Austro-Hungarian Empire to 1970[edit]

After Napoleon's invasion of the Venetian Republic, the territory of present-day Veneto was merged with Lombardy and annexed to the Austro-Hungarian Empire, with the name of Kingdom of Lombardy–Venetia. In fact, the powers of Lombardy–Venetia were exerced by a Viceroy who ruled in the name of the absolute monarch of the Empire, hence one cannot speak of a constitution for this period.

After the annexation to the Kingdom of Italy, later transformed into the Italian Republic, no local authority existed for Veneto as such, until ordinary-statute regions (formally established in 1948) were practically put into effect in 1970. Consequently, no constitution of Veneto existed until 1970–1971.

The Statute of 1971[edit]

The Statute of 1971, was passed with an overwhelming cross-party majority (49 votes of 50) by the Regional Council and then received the assent of the Italian Parliament as ordinary law no. 340/1971. Some changes were introduced later as an effect of the amendments to the Italian Constitution through constitutional law no. 1 of 22 November 1999 and constitutional law no. 3 of 18 October 2001 which modified the relationship between regions and the state.

The Statute was divided in four sections (Titoli), which described the fundamental principles, the organization and subdivision of powers, their functions and, finally, the procedure to revise the statute.

First Section (Fundamental principles)[edit]

Articles 1–5 constituted the first section and introduced the fundamental principles and policies, such as pursuing realization of the human individual and ensuring liberty, equality, the right to study, to work, to social security and the rights of family, as well as ensuring "social parity" of women. Article 2 stated that "the self-government of the Venetian people is realized in forms corresponding to the characters and the traditions of its history", although this it has not produced any effective powers different from those of any other region with ordinary statute. Article 2 stated also that "the Region cooperates to the promotion of the cultural and linguistic heritage of the communities" of the people described in article 1. This provision is related to a law passed on 28 March 28, 2007, which recognizes Venetian language and its "compositional" nature (i.e. the language is made of different varieties).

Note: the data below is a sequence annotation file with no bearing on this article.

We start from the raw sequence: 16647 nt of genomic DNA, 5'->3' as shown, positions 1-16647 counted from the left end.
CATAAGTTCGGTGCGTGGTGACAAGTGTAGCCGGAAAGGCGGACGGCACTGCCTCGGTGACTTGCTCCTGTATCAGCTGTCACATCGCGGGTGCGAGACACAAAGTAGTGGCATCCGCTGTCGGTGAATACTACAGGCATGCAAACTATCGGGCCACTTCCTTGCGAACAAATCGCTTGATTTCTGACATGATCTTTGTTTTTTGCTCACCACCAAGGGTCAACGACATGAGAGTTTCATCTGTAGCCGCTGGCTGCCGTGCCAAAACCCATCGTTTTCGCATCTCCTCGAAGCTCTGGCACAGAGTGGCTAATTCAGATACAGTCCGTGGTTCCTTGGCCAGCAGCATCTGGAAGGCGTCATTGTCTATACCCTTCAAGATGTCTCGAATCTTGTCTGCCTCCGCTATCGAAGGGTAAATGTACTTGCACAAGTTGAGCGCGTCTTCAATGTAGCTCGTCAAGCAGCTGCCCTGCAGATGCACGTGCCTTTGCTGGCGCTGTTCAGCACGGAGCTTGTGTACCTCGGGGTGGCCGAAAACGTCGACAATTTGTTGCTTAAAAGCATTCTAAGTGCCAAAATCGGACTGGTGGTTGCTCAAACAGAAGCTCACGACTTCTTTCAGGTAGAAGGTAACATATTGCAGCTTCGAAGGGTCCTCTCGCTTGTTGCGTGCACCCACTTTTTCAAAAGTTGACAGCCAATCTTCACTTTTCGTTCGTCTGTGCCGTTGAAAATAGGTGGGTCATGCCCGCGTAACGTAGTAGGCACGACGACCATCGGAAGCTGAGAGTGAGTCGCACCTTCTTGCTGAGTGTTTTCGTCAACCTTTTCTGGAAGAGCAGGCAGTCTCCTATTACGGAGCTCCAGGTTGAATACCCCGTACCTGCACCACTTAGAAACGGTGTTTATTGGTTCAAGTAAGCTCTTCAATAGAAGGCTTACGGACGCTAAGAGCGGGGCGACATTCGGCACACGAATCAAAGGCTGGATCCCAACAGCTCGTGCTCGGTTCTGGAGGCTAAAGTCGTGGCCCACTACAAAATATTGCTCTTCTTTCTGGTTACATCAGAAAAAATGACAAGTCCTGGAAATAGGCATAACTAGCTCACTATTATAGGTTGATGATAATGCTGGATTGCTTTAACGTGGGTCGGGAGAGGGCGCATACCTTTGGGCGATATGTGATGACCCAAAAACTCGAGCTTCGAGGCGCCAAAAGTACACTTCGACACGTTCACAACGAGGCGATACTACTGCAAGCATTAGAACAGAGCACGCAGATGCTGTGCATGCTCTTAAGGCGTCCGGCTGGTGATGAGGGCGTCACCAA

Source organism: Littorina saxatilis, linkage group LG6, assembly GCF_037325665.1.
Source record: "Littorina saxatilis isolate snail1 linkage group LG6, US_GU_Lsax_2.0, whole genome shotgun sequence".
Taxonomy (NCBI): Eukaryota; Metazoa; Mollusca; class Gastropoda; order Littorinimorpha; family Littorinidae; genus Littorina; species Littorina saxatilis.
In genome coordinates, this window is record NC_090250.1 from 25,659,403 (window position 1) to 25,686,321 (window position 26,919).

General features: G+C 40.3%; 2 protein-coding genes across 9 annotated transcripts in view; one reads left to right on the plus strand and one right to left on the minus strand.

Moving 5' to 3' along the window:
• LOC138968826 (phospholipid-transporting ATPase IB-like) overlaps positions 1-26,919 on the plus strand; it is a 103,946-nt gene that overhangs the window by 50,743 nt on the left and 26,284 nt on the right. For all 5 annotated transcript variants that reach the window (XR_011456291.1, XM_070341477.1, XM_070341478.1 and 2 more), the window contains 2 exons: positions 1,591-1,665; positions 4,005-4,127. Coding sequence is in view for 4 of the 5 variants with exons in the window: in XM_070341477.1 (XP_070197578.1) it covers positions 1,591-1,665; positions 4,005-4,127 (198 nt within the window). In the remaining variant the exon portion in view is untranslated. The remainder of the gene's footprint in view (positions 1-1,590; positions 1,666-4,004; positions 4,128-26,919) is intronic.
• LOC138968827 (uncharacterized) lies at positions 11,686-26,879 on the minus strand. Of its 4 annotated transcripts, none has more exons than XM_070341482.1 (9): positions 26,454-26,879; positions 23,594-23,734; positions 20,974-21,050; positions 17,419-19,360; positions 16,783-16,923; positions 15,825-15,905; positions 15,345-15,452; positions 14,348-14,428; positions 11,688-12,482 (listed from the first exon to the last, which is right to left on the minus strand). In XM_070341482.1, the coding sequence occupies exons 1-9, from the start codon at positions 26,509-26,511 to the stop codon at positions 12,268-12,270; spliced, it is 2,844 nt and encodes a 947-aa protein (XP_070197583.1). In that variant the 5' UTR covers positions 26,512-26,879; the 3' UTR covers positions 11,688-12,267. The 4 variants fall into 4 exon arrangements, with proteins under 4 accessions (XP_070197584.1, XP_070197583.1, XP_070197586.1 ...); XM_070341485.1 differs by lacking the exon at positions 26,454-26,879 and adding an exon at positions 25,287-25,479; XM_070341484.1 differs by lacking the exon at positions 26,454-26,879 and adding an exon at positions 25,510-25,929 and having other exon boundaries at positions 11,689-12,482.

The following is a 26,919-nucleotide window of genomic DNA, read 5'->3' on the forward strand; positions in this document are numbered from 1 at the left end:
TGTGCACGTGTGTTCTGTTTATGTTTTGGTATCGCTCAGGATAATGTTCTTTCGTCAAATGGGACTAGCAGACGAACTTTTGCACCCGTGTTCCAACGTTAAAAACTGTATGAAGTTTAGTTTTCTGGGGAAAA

Second Section (Regional institutions)[edit]

The second section was formed by articles 6–34 which established the Regional Council of Veneto as regional parliament, the Government of Veneto as regional executive and its President as chief executive. It also established the functions of these three bodies as well as the balance of powers between them.

Third Section (Regional functions)[edit]

Articles 35–63 established the functions of the Region and the procedures to pass laws, budgets and to devolve powers to other local institutions (such as provinces and municipalities). It also vested the legislative power in the Council.

Fourth Section (Revision)[edit]

This section consisted of one article, article 64, the provisions of which established the procedure to follow in order to modify the Statute itself.

References[edit]

  1. ^ Statute of Veneto in Italian – Regional Council of Veneto
  2. ^ "Statute of 1970/1971 in English on the site of the Legislative Assembly of Veneto". consiglioveneto.it. Retrieved 11-02-2013. 
  3. ^ Const. Law 22 Nov. 1999 (Italian Parliament)
  4. ^ Const. Law 18 Oct. 2001 (Italian Parliament)
  5. ^ "Via libera al nuovo Statuto Zaia: "Ha vinto la politica"". Corriere della Sera. 2011-10-17. Retrieved 2011-10-20. 
  6. ^ "11 gennaio 2012 - Statuto veneto: approvato all'unanimità il nuovo testo". consiglioveneto.it. 11-01-2012. Retrieved 07-02-2012. 
  7. ^ "Il governo Monti "boccia" lo Statuto del Veneto". ilgiornaledivicenza.it. 04-02-2012. Retrieved 07-02-2012. 
  8. ^ "Nuovo Statuto: testo coordinato con emendamenti approvati". Regioni.it. 2011-10-19. Retrieved 2011-10-20. 
  9. ^ Rubini, Edoardo (2003). Giustizia Veneta - Lo spirito veneto nelle leggi criminali della Repubblica di Venezia. Venice: Filippi Editore. p. 293.